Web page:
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Failure Distributions

Note: The information below is provided as an overview of failure distributions.. More detailed and reliable information is provided at the sites linked at the bottom of this page...


In determining the lifetime reliability of a population of components (bearings, seals, gears etc.) sample information is obtained from testing programmes and operational feedback on the failure history of components belonging to the population.  From the information obtained it is possible to produce a graph of the probability density function f(t).   This is a plot of the frequency at which components fail as a function of time divided by the whole population.

The pdf function has the property

Associated with the pdf is the Cumulative Density Function F(t).  This is simply a plot of the cumulative fraction of the failure population against time.  It is the integral of the f(t) against time (t).

The CDF has the properties

This effectively means that at time 0 no failures have occurred.

At infinity the whole population of components will have failed.


The reliability may be expressed that.. for time = a ( e.g 10 years ) there is a 90% chance of the item surviving (not failing)... = 1 in 10 is likely to fail.

Hazard Rate

The hazard rate may be expressed as... the failure rate will be 2 x 10 -4 (failures /unit time) or 2 failures per 10 4 time units

Mean Life Function

The mean life provides the average life to failure of components is also called the Mean Life Between Failures (MLBF) and the Mean Time to Failures (MTTF)

The MTTF /MTBF may be expressed as say 1,000 hours at which 50% of units have failed

Failure Distributions

The pdf curve can take many forms....Some of the different distributions are listed below

Normal Distribution

One curve representing purely random events is the normal (gaussian) curve.
This is shown below with the associated CDF.

The equation for the normal distribution is :

  • μ = The mean (MTTF , MTBF)
  • σ = The standard Deviation

Both of these parameters are estimated from the data, i.e. the mean and standard deviation of the data.   From these parameters f(t) is fully defined enabling evaluation of f(t) from any value of t.

Note: The standard deviation is a measure of scatter of the information.    A small standard deviation is a thinner higher bell and a large standard deviation is a wider flatter bell.

Normal Distributions are appropriate in the following conditions

  • There is a strong tendency for the variable to take a central value;
  • Positive and negative deviations from this central value are equally likely;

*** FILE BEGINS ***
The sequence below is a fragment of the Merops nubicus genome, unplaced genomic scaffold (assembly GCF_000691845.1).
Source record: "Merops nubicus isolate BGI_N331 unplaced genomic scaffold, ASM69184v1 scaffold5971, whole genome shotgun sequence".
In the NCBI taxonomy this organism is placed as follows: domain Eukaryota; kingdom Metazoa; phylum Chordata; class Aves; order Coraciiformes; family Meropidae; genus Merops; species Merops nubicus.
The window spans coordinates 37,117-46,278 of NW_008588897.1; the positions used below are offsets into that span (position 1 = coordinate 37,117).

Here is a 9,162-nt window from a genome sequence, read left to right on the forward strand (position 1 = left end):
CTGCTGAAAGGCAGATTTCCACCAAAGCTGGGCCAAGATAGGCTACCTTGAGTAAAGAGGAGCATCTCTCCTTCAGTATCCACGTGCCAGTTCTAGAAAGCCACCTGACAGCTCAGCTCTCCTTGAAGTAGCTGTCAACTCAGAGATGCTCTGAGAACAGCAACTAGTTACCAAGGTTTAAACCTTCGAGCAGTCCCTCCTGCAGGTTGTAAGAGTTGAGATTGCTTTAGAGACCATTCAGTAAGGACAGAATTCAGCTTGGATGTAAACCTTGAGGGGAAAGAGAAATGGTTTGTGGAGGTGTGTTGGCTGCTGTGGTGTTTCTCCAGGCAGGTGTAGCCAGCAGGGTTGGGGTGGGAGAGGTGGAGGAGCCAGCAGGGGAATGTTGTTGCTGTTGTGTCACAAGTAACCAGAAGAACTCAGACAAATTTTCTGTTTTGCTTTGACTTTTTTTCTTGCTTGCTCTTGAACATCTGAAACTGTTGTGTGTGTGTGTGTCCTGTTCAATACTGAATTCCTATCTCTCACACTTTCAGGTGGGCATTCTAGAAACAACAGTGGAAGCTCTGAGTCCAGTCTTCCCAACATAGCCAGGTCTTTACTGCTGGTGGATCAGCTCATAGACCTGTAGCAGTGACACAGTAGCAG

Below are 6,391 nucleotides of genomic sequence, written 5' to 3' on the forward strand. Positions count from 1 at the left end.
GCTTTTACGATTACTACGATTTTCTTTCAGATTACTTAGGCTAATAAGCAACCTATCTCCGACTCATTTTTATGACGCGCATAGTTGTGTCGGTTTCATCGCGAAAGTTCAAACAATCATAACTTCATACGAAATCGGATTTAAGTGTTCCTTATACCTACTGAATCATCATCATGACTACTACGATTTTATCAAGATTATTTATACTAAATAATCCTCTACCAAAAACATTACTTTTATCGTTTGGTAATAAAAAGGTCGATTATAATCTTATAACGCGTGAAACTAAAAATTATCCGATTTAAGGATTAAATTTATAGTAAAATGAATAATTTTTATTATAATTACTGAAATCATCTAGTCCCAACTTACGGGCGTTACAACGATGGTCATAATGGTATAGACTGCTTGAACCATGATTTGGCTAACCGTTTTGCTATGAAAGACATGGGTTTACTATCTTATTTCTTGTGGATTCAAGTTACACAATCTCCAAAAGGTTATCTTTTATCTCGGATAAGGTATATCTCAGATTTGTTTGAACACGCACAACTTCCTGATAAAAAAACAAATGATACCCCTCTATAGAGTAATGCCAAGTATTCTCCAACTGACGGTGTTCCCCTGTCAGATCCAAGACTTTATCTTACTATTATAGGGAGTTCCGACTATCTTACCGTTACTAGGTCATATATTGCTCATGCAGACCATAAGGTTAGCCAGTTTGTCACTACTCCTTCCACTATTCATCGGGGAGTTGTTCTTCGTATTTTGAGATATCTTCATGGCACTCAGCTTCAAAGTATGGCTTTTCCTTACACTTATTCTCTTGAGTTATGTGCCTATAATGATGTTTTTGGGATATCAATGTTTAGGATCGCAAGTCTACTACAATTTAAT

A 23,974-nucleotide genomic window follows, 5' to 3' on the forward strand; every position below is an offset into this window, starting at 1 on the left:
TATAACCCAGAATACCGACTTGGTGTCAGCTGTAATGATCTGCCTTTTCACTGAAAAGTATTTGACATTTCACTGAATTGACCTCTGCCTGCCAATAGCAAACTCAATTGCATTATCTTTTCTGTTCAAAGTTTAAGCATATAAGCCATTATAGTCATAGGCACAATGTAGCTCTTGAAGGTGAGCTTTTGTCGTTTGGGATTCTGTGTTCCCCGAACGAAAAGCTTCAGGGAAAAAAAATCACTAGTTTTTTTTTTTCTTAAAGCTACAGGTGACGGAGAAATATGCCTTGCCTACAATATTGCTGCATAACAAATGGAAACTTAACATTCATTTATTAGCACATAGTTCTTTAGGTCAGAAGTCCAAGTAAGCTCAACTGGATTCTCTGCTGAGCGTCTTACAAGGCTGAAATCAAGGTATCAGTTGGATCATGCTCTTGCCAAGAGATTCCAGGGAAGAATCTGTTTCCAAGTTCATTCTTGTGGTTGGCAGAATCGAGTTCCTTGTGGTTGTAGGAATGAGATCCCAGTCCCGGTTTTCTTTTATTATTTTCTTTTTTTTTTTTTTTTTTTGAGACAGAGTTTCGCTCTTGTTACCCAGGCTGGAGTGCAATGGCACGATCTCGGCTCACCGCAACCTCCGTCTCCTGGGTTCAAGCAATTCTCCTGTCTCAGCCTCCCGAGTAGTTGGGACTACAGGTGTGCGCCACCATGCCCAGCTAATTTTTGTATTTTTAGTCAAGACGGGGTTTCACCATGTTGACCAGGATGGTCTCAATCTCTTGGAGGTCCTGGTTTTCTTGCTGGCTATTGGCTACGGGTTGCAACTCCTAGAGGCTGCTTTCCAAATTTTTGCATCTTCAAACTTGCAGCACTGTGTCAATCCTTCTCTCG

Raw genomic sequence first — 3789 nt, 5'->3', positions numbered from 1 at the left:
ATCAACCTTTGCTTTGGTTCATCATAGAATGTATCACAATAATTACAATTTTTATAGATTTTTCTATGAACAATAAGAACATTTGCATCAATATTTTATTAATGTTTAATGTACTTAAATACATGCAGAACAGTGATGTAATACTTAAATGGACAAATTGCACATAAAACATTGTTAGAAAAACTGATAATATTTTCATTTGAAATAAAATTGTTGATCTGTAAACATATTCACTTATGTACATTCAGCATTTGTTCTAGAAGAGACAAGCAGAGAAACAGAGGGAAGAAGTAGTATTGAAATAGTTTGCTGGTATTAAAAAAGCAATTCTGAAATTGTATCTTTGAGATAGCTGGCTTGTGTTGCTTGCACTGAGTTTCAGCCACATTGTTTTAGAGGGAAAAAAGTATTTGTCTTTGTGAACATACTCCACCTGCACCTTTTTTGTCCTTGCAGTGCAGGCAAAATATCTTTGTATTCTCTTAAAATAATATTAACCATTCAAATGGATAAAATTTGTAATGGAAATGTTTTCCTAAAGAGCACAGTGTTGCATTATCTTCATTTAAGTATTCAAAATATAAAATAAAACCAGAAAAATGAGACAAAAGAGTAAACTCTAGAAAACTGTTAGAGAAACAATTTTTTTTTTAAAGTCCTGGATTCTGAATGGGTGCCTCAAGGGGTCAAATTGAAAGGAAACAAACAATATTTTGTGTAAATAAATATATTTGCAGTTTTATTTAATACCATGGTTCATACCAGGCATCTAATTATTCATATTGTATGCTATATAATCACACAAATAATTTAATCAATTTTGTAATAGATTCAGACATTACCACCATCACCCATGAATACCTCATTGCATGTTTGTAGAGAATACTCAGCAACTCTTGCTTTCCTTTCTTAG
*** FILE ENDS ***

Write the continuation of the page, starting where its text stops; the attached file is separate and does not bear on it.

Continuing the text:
• The frequency of deviations falls off rapidly as the deviations become larger.

The Lognormal Distribution

The lognormal distribution is commonly used for general reliability analysis, cycles to failure in fatigue and material strengths and loading.

The data follows the lognormal distribution when the natural logarithms of the times-to-failure are normally distributed.

  • σT1 = Standard Deviations of the natural logarithm of times-to-failure
  • μ' = Mean of the natural logarithm of times-to-failure

Weibull Distribution

The Weibull distribution is a general-purpose reliability distribution used to model material strength, times-to-failure of electronic and mechanical components, equipment, or systems.   In its most general case, the three-parameter Weibull pdf is defined by:

with three parameters, where :

  • β = shape parameter
  • γ = location parameter
  • η = scale parameter

If the location parameter γ is assumed to be zero then the distribution is known as the two-parameter Weibull distribution...

The β = shape parameter gives indications on the prevalent failure modes.

  • β < 1 indicates 'infant mortality' due to poor production quality or insufficient burn-in
  • β = 1 indicates random failures which are independent of time. Human errors , natural events etc.
  • β = 1 to 4 indicates early wear out i.e. erosion, corrosion, early fatigue 1
  • β > 4 indicates old age and rapid wear out. bearing failures, corrosion, erosion, fatigue etc.

The Exponential Distribution

The exponential distribution is a commonly used distribution in reliability engineering.   Mathematically, it is a fairly simple distribution, which sometimes leads to its use in inappropriate situations.   This distribution is used to model the behavior of units that have a constant failure rate.

An exponential distribution can easily be described as follows...
If a thousand items have a constant failure rate of 10% per month.  After the first month 100 items have failed (0.1 x 1000) leaving 900 items.  After the second month 90 items will have failed (0.1 x 900) leaving 810 items...  After 12 months 31 items will fail leaving 282 items.

  • λ = Scaling factor=Failure Rate
  • γ = Location factor

The mean time to failure of this distribution is

If the location parameter γ is assumed to be zero then the distribution is called the one parameter exponential distribution.

The mean time to failure and the reliability of this distribution is

Links to Failure Distributions
  1. Baringer1 ...Reliability Links and Information
  2. Weibull ...Reliability analysis articles and software
  3. Reliability Magazine ...Magazine devoted to reliability
  4. Weibull Databases ...Very useful reference information
  5. SRC ...Center of Reliability and Maintainability . An Useful reference site
  6. Reliability Direct ...Reliability and Condition products.
  7. ACUSAFE ...An internet resource for Safety and Risk Management.

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Last Updated 10/01/2013